Tarkashi Inlay is a highly skilled art form that is more than 500 years old. Traditionally, the local artisans on the Eastern shores of Odisha practice it. As the name suggests, Tarkashi is the technique where thin strips of wire are engraved on the surface of the wood.
Tarkashi Inlay is believed to have come from Mainpuri, Uttar Pradesh. The craft was patronized by the royals of Jaipur and Amber. Sawai Jai Singh, during his regime, invited Sri Sarwan Lal Misra a master craftsman from Mainpuri who started practicing and teaching this craft in Jaipur. Few people learnt the craft and carried the tradition forward.
At present there are about four families and fifteen individuals practicing this craft in Jaipur. These families are well regarded and belong to the Jangid community. They are supposed to deal with wood. These skills are transferred to the younger generation by the elders. Mohan Lal Sharma is an inhabitant of Jaipur who practices Tarkashi Inlay for over 40 years now! Book a masterclass with here!
Jaipur is the storehouse of various arts and crafts, especially metal crafts. Metal was an embellishment owned and used by the royals. A number of crafts became patronized. The royals due to their artistic uniqueness and magnificent work demonstrated by the craftsmen
The Process Of Making Tarkashi Inlay
Tarkashi is an intricate art form. It comprises of many steps. Let us undertsand them here:
1. Seasoning of the wood
This process ensures that the moisture is removed from the woodcut. A block of fresh wood is dried or seasoned for better Tarkashi. This involves the wood being stacked between two planks. There is enough space for air to pass. The longer the seasoning, the better the wood gets.
2. Cutting of the wood
The seasoned wood is then cut to the required shape and dimension according to the product. Either, the wood is first cut and later inlaid, or inlaid first on different parts and cut later/
3. Preparation of the metal strips
The marking of the strips inlayed is done on the sheet of metal. Approximately 1 inch wide strips are marked on the sheet of brass, copper, or silver. According to the marking, strips are cut out with the help of scissors. This cutting is done freehand without any marking. With the help of a hammer, one side of the edge is beaten to make it sharp. This side is cut with the help of scissors having a width of approx. 2 mm. These thin strips of wire are called as taar and used for inlay. The wires are further straightened with the help of a Chimti.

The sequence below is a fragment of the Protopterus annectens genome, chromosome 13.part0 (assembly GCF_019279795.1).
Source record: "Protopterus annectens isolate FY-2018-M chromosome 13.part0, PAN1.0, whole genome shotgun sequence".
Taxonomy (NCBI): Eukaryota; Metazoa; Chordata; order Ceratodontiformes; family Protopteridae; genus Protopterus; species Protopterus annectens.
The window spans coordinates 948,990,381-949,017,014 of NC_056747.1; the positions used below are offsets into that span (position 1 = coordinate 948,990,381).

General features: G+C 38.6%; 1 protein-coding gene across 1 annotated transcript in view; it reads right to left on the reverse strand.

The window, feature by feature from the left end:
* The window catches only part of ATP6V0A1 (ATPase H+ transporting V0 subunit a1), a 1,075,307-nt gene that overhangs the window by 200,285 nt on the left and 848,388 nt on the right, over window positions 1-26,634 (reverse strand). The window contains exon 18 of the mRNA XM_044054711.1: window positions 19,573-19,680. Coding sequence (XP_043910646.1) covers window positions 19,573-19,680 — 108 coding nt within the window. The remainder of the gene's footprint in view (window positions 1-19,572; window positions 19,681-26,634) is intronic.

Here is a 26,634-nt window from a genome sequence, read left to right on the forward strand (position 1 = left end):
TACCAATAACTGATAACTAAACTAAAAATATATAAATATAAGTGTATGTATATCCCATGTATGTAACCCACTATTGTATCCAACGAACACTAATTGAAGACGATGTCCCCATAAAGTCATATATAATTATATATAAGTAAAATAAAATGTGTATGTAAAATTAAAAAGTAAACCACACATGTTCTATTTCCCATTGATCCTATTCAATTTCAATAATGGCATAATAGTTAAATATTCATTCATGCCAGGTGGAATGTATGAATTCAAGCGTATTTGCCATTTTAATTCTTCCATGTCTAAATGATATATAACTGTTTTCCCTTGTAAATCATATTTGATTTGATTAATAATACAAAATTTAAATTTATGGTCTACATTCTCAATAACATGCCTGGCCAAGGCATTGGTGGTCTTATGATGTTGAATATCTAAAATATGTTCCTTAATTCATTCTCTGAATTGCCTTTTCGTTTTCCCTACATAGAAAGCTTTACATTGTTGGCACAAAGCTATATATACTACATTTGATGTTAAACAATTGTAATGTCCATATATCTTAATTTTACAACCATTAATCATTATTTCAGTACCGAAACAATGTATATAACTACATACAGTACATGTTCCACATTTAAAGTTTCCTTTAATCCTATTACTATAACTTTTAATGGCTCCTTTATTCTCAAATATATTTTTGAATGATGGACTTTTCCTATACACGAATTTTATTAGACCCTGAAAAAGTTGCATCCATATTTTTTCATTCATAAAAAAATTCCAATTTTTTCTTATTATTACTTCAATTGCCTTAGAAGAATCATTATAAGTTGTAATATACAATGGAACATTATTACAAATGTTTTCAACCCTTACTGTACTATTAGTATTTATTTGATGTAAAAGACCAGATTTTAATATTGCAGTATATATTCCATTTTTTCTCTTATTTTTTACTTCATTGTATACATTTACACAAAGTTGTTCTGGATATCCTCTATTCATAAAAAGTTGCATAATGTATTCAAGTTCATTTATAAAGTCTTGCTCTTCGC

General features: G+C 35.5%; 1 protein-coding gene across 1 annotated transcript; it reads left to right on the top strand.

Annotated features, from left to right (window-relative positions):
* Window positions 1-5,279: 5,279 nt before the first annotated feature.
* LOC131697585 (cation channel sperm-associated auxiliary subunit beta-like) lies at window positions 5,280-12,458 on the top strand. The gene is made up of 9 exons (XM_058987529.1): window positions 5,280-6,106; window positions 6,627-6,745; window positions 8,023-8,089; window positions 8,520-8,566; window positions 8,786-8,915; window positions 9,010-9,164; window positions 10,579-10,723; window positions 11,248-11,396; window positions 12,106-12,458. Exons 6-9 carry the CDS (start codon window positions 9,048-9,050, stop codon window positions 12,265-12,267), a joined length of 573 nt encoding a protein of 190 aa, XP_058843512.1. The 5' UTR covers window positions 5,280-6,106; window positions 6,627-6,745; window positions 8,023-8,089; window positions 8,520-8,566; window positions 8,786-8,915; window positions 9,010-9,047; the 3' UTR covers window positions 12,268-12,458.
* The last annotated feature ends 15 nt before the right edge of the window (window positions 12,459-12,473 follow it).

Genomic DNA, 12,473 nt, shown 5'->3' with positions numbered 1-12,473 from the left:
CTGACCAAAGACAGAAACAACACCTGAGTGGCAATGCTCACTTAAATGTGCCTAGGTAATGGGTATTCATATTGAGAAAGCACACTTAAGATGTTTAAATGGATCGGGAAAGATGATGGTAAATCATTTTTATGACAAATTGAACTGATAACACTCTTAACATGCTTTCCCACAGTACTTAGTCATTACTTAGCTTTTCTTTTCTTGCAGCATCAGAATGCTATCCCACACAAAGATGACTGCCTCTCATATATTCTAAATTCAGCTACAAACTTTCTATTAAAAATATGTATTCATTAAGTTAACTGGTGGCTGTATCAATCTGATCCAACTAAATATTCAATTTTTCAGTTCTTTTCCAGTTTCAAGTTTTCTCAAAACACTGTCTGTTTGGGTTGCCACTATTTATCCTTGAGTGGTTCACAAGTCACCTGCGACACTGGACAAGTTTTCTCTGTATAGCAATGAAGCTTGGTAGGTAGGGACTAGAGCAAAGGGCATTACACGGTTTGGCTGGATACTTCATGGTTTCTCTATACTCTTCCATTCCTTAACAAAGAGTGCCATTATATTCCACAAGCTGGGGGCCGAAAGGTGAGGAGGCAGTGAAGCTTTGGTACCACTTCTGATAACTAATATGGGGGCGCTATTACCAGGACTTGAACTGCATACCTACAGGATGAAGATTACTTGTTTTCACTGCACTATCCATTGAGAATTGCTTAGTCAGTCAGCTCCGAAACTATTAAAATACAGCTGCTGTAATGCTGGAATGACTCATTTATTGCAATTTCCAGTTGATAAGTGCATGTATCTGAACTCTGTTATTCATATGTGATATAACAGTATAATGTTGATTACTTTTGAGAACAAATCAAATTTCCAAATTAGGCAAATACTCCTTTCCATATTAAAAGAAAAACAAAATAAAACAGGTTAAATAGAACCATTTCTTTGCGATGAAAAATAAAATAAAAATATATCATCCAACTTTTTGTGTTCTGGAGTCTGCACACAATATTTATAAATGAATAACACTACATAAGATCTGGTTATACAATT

The design and pattern to be made on the product are either drawn directly or printed on a paper and pasted on the surface of the wood. The method changes according to the number of pieces or the shape of the product. Mainly the artisans draw the design by hand using a scale, compass, and right angle. The designs and patterns made are mainly in grids which are marked on wood with the help of marking tools. Parallel lines are drawn with the help of a marker and right angle. With the help of compass equal distances are marked and a grid is drawn. Once the grid is made the patterns are set in accordingly. Gunia and Prakaar are the D and compass respectively.
Then comes engraving after the layout and pattern making is done on the wood. The craftsman starts engraving the design with the help of a half-round chisel and hammer. The depth of engraving is around 1 mm which is less than the width of the prepared wire so that the wire fits in tightly. In the case of intricate designs, the entire pattern is not chiseled at one go. To prevent this, a small part of the design is chiseled. Then, the wire is inlaid and the process is repeated to complete the design pattern.
The artist then holds the wire is held and moves it with one hand along the contour of the design.He continues hammering with the another hand.The sharp edge of the wire is inlayed in the wood. The thick edge remains on the top. The excess wire is cut either with either a hammer or broken by twisting the wire in hand.
The next step is to sand the product with Silli to make the surface even.
Burada is the sawdust of the same wood. It is mixed with fevicol and water. This mixture is applied all over the product with the help of a metal blade. The product is then kept in the sun for drying. This helps in filling the cracks, and spaces left while engraving or chipping the wood.
After filling and drying the product, it is scraped with the blade to remove all the excess putti from the surfaces. Once the product is scraped 100 number sandpaper is used to rub the surface. This process is done to give the surface a smooth finish.
The product is, thus, given the final finishing by buffing. Buffing includes the use of two kinds of buff pads:
• Cutting pad (used to give a good finish)
• Shining pad (to give a lustrous look)
Once the product is buffed, it is rubbed with a cotton cloth containing wax polish. This not only saves the surface of the wood but also enhances the shine.
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